In addition to the White House, Trump continued his battle against Twitter Friday morning in a series of tweets that accused the site of having an anti-conservative bias.
“Looting leads to shooting, and that’s why a man was shot and killed in Minneapolis on Wednesday night – or look at what just happened in Louisville with 7 people shot,” Trump also said in defense of his original comment. “I don’t want this to happen, and that’s what the expression put out last night means.”
“It was spoken as a fact, not as a statement. It’s very simple, nobody should have any problem with this other than the haters, and those looking to cause trouble on social media. Honor the memory of George Floyd!”
Trump’s Executive Order
Prior to posting this original comment on Thursday, Trump signed an executive order aiming to restrict social media platforms’ ability to police their own content.
Following this, Twitter CEO Jack Dorsey promised to continue issuing fact-checks and even warnings against Trump if he’s found in violation of Twitter’s policies.
On Friday, prompted by journalists, Google released a statement saying that undermining the statute that affords platforms their freedoms to moderate their content would “hurt America’s economy and its global leadership on internet freedom.”
Still, both Senator Josh Hawley (R-MO) and Representative Matt Gaetz have promised to introduce legislation that would roll back this statue. For his part, Trump has been very receptive of that idea.
However, there have been a number of reports that any restriction could face major hurdles with the Federal Communications Commission as well as in court over whether such a move would impinge on speech freedoms.
Taiwanese President Pledges Support for Hong Kong After China Proposes National Security Law
- On Thursday, the Chinese government announced that it was proposing a new national security law aimed at Hong Kong.
- The law is meant to criminalize any attempts at secession, subversion, or terrorism against mainland China in the autonomous city-state.
- Though protests had already been scheduled to oppose different measures being proposed in Hong Kong, they quickly shifted on Sunday to include opposition to the likely-to-be-passed national security law.
- Also on Sunday, Twainese President Tsai Ing-wen said that Taiwan “stands with the people of Hong Kong.”
China Proposes National Security Law
Taiwanese President Tsai Ing-wen said in a Facebook post on late Sunday that she “stands with the people of Hong Kong” as mainland China prepares to implement a sweeping new national security law that pro-democracy advocates argue could strip Hong Kong of its autonomy.
The law, proposed by the Chinese government on Thursday, is a direct response to the massive protests that have rocked Hong Kong since last year following a proposed extradition bill that would have made it easier for the mainland to target Hong Kongers critical of the Chinese government.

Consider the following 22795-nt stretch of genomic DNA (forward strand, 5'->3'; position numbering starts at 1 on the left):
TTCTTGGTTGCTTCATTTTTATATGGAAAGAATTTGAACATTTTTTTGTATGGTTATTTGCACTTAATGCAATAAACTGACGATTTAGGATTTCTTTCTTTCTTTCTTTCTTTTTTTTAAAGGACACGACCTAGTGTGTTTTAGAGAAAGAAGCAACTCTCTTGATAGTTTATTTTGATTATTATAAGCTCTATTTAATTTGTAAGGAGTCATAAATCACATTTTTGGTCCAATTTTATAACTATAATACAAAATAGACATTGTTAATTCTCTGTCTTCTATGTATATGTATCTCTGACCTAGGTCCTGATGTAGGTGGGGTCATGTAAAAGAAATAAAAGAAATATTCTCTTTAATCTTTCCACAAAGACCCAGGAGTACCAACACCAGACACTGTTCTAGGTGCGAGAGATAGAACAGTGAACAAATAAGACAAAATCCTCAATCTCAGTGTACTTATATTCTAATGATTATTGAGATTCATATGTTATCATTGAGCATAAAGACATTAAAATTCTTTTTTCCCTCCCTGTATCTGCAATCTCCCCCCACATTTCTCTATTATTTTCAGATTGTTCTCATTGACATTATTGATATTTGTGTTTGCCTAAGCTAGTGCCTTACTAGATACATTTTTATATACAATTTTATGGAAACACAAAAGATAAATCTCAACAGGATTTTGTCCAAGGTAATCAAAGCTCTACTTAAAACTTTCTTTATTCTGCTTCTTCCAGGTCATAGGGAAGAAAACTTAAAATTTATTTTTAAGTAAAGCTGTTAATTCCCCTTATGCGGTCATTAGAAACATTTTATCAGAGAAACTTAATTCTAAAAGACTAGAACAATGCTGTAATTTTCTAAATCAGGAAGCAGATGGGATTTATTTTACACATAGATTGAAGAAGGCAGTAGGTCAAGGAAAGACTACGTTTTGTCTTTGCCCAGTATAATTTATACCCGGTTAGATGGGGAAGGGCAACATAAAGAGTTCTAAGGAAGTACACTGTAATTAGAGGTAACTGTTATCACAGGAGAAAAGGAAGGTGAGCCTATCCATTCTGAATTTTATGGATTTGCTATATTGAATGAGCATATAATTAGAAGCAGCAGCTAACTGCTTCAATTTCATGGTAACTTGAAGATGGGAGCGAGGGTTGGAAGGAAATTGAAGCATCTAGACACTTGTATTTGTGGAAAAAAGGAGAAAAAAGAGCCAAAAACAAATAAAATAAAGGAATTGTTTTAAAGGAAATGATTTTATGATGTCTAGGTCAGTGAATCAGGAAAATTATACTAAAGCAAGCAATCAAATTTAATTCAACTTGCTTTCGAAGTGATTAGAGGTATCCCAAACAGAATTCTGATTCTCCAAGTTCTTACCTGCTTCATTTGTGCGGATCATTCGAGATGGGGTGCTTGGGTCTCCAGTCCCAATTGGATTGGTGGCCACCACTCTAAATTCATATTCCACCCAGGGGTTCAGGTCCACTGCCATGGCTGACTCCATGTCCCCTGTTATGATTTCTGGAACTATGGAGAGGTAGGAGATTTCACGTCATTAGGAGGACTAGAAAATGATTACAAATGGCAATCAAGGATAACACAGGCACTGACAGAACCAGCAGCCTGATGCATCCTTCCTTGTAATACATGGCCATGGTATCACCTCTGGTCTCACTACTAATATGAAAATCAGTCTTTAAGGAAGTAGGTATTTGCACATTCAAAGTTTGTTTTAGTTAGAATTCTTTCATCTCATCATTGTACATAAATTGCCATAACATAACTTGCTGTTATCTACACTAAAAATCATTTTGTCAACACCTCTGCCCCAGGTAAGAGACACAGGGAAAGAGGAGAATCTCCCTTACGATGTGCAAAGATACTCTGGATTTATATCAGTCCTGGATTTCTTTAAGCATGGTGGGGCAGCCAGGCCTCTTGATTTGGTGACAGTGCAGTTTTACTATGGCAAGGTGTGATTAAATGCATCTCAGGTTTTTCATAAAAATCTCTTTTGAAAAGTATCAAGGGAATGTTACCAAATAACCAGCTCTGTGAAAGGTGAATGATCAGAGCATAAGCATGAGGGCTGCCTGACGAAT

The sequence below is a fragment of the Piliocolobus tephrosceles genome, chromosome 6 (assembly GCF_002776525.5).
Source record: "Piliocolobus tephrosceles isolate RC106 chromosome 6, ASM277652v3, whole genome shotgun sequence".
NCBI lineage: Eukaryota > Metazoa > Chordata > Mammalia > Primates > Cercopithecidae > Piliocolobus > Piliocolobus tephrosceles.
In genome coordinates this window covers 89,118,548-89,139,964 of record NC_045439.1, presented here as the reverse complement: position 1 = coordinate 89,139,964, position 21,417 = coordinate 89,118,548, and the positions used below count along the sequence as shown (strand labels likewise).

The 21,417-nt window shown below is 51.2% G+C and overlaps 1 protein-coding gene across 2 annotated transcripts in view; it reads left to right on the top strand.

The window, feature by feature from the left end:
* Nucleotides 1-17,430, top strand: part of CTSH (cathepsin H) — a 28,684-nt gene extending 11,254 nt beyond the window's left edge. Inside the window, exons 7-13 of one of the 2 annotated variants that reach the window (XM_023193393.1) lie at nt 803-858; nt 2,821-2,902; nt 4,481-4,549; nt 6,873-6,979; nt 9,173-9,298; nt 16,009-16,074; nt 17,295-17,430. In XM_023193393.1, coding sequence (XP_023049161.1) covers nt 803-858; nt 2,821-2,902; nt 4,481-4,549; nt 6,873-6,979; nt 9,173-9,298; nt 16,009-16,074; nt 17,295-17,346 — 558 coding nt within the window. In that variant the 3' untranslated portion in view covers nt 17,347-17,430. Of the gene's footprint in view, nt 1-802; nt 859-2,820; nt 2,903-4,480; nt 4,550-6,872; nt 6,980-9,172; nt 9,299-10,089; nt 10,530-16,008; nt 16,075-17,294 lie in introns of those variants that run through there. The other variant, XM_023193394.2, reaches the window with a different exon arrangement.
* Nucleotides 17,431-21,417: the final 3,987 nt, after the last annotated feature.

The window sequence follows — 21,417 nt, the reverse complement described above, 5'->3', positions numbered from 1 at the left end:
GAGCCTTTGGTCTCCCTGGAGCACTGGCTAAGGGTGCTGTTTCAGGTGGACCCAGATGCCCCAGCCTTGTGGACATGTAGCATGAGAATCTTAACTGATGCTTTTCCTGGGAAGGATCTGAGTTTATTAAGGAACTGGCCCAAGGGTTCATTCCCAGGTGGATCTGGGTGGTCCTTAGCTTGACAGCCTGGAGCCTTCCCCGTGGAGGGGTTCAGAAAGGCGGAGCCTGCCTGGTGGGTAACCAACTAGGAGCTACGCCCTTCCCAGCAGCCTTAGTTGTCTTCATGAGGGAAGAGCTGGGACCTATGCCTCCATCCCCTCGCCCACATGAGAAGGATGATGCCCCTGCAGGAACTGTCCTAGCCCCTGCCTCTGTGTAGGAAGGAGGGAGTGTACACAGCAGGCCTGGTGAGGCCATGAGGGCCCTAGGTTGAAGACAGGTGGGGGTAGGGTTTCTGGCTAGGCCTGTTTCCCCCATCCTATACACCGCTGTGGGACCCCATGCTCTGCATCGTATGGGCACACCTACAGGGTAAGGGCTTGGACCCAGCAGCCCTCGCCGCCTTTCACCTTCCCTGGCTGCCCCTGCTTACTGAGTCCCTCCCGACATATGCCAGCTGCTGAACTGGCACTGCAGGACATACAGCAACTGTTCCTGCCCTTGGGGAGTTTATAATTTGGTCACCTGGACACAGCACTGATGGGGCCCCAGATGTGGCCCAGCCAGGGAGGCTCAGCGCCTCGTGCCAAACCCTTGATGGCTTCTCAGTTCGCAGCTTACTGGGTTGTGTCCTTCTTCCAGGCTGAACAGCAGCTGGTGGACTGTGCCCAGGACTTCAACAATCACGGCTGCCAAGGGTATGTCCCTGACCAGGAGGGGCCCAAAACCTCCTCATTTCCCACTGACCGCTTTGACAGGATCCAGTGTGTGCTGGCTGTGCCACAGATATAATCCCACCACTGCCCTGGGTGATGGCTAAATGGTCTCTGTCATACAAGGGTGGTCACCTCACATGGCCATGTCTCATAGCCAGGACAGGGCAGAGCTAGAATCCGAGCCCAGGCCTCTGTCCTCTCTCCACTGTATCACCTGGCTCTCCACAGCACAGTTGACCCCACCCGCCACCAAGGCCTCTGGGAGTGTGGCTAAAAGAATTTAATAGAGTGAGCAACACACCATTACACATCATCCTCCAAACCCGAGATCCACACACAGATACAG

Hong Kong enjoys many freedoms that the mainland lacks. That is because, for more than 150 years, Hong Kong was a British colony. Then, in 1997, Britain handed Hong Kong back to mainland China; however, under a unique agreement called Basic Law, Hong Kong was allowed to retain its freedoms of assembly and speech, with that agreement set to last 50 years.
The proposed national security law is not the first time China has actively tried to exert more power over Hong Kong over the years, but it is the mainland’s most blatant attempt yet to crackdown on protests.
Notably, it would criminalize a number of acts in Hong Kong, including:
- Secession, or the right to declare independence from the mainland;
- Subversion, or undermining the power or authority of the mainland;
- Any activities by foreign forces that interfere in Hong Kong.
The law would also allow mainland China to implement its own law enforcement agencies in Hong Kong to “fulfill relevant duties to safeguard national security.”
Large Scale Protests Ramp Up for the First Time Since Lockdown
A large scale protest was originally scheduled to be held on Sunday to oppose a bill in Hong Kong’s legislature that would criminalize disrespecting the Chinese national anthem. After China’s announcement of this new bill, the focus shifted.
On Sunday, thousands of protesters ignored social distancing orders as they marched through the streets. This was the first instance of a large scale protest since the start of the coronavirus pandemic.
While most of the protest was peaceful, in a scene now not uncommon for Hong Kong, several clashes between protesters and police occurred.
Police threw tear gas to disperse demonstrators, reportedly because the demonstrators had set up roadblocks and thrown objects at officers. Along with tear gas, police also fired other familiar projectiles at protesters, including a water cannon and rubber bullets.
By the end of the protest, more than 180 people were arrested, four officers were injured, and six other people were hospitalized—including one woman in critical condition.
Alongside that protest, on Sunday, Chinese Foreign Minister Wang Yi continued to defend the proposed national security law, saying that it’s aimed only at a: “very narrow category of acts that seriously jeopardise national security.”
He added that the law would have “no impact on Hong Kong’s high degree of autonomy, the rights and freedoms of Hong Kong residents, or the legitimate rights and interests of foreign investors in Hong Kong.”
“Instead of becoming unnecessarily worried, people should have more confidence in Hong Kong’s future,” he said.
Still, his comments have failed to assuage or persuade pro-democracy advocates. According to The Washington Post, this law could lead to secret police, surveillance, arbitrary detentions, and even propaganda in classrooms.
International Response to the Proposed Law